Tuesday, January 02, 2007

Why S&P 500 Returned 10 Percent?

I recently read the “The Little Book of Value Investing” by Christopher H. Browne over the holidays and thoroughly enjoyed it. One passage of the book in particular caught my eye for its simplest explanation of the 10% historical return of the S&P 500 index, and I thought I should share it with you. You can find the following quote on the page 20 of this book.

"If you think the Standard & Poor’s 500 stock index as a giant conglomerate with 500 divisions, you will observe that over long periods, its earnings have grown on average about 6 percent per year. Typically, 3 percent of the increase has come from the growth of Gross National Product, and 3 percent has come from inflation. Therefore, the intrinsic value of the S&P 500 thought of a single company increases about 6 percent a year. In addition, the S&P 500 pays a dividend. Historically, the dividend yield of the S&P 500 has been in the range of 3 percent to 4 percent. Take the sum of the long term earnings growth (6 percent) and the dividend yield (4 percent), and you get a long-term annually compounded rate of return for the S&P 500 of about 10 percent. This is the return investors in an index fund expect to make over the long term. And if they stay in the index fund long enough, they should get that return."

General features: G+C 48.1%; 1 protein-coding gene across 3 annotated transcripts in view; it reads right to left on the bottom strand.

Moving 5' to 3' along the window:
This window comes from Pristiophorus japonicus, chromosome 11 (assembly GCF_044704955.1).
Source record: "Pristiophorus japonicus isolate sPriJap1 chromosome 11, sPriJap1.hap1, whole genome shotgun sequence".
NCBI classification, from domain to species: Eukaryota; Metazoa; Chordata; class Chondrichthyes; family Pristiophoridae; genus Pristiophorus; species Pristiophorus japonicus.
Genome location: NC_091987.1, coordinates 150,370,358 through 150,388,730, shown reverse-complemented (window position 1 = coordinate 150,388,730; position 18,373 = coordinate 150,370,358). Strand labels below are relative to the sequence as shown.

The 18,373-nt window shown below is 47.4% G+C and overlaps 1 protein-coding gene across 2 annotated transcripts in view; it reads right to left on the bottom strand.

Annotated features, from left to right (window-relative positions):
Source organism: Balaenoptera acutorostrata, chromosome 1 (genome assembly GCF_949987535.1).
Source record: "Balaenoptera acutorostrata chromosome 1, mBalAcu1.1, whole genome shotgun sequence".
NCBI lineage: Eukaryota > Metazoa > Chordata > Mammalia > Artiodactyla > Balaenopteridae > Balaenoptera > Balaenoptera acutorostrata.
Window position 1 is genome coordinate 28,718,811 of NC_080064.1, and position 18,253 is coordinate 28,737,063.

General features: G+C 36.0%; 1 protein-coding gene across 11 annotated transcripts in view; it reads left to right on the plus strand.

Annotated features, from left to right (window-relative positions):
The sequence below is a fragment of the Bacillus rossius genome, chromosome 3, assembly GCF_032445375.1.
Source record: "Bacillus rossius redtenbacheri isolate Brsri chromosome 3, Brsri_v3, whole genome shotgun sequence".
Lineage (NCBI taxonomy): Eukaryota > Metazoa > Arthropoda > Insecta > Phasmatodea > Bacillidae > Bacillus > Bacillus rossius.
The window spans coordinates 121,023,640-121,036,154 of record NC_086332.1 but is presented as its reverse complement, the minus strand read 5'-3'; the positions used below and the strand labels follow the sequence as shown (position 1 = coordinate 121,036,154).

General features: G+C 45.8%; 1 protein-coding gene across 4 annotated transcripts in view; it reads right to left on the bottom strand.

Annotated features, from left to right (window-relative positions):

Happy reading.

4 comments:

Anonymous said...

Doesn't the dividend yield derive from earnings, and thus, isn't adding the 6% earnings growth to the 4% dividend yield constitute double counting? What am I missing?

Anonymous said...

IF GDP is 3% and Inflation in the future is the 2% "target" of the FED, and the dividend yield is currently approximately 1.8% this thinking would mean long term returns of 6.8% and not 10%. With the dividend dropping from 4% to 1.8% currently it would appear GDP or inlation must make up 2.2% combined to get to 10%. How one moves either from the long term average of 3% (and remeber the 2% "target" on inlation) should present macroeconomists with a topic to write and debate about in journals galore. Going forward 10% looks doubtful.

Jonathan said...

This is the same as what Bogle says in the Little Book of Common Sense Investing. Any variations are contractions and expansions of P/E ratios.

Datasource2000 said...

It's not double counting. The DIVIDEND does derive from earnings, but the earnings GROWTH comes from "retained earnings", the amount the company keeps to reinvest back in the business.

Going back to 1930, the trend has been incredible steady, IF you look at 5, 10 year time frames and such.

6.4% earnings growth, and 3.6% dividend.

IMHO, the "target" for inflation is irrelevent, again, in the long run. Stocks price themselves to return 10%(ish), through the Depression, Wars, Booms and Busts: they revert back to that 10% mean.